President Cyril Ramaphosa on Tuesday called for swift actions on South Africa’s “devasting power cuts”, after he received an update on recent developments at Eskom’s power stations, which resulted in the escalation of load shedding to Stage 6.
“The ongoing load shedding is devastating for the country. It is causing our economy great harm and disrupting the lives of citizens,” Mr. Ramaphosa said, according to a statement received by TODAY NEWS AFRICA.
“Our immediate priority is to get as much generating capacity back on line within the shortest possible time. Eskom’s emergency response command centre and technical teams are working around the clock to fix multiple breakdowns.
“The extreme weather in several parts of the country over the last week has compounded the problems of an electricity grid that was already under great strain.
“The anger and frustration that this load shedding has caused is understandable. It is essential at this time that all stakeholders work together to restore adequate supply of electricity in the shortest time. We call on all South Africans, especially energy intensive users, to reduce consumption at this time.”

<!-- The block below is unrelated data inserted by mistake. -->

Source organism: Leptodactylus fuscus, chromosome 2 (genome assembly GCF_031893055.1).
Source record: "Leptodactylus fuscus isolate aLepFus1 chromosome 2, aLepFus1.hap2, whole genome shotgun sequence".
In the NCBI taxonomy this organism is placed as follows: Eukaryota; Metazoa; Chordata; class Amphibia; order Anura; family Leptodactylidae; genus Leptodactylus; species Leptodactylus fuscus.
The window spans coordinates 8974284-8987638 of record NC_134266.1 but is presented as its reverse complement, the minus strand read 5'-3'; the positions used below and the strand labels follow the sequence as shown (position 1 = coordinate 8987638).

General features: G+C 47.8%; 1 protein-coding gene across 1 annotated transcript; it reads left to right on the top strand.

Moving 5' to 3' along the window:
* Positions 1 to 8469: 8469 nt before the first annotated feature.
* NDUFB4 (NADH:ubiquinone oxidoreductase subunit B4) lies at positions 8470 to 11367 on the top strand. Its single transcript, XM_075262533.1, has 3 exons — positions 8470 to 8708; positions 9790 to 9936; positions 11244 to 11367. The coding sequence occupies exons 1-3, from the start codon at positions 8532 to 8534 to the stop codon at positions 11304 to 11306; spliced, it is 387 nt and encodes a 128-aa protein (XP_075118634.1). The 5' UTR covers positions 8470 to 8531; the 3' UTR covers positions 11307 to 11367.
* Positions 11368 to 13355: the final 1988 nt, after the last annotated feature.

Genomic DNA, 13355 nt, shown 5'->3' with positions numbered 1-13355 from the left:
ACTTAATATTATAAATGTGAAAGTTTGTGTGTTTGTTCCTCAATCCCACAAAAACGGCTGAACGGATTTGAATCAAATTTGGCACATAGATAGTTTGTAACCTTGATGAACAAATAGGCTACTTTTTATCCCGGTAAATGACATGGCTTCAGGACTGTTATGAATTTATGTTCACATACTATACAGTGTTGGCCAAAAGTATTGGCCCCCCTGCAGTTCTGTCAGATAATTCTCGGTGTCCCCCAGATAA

The presidency said Mr. Ramaphosa has been in constant communication with the Minister of Public Enterprises and the leadership of the electricity utility on the state of the national grid and on the work being done to address the current crisis.
“Government has taken far-reaching and necessary decisions to ensure the sustainable security of energy supply. As we confront the immediate challenges, we are working to put these long term solutions in place.”
“The energy challenges in this country will not be resolved overnight. We have set out on a bold path of restructuring and rebuilding. Despite the setbacks of the past week, we are making progress and will steadily begin to see the fruits of these efforts.”
The President has directed the Ministry of Public Enterprises as well as Eskom to continue to give regular updates and communication on the progress being made to restore the units back to full capacity.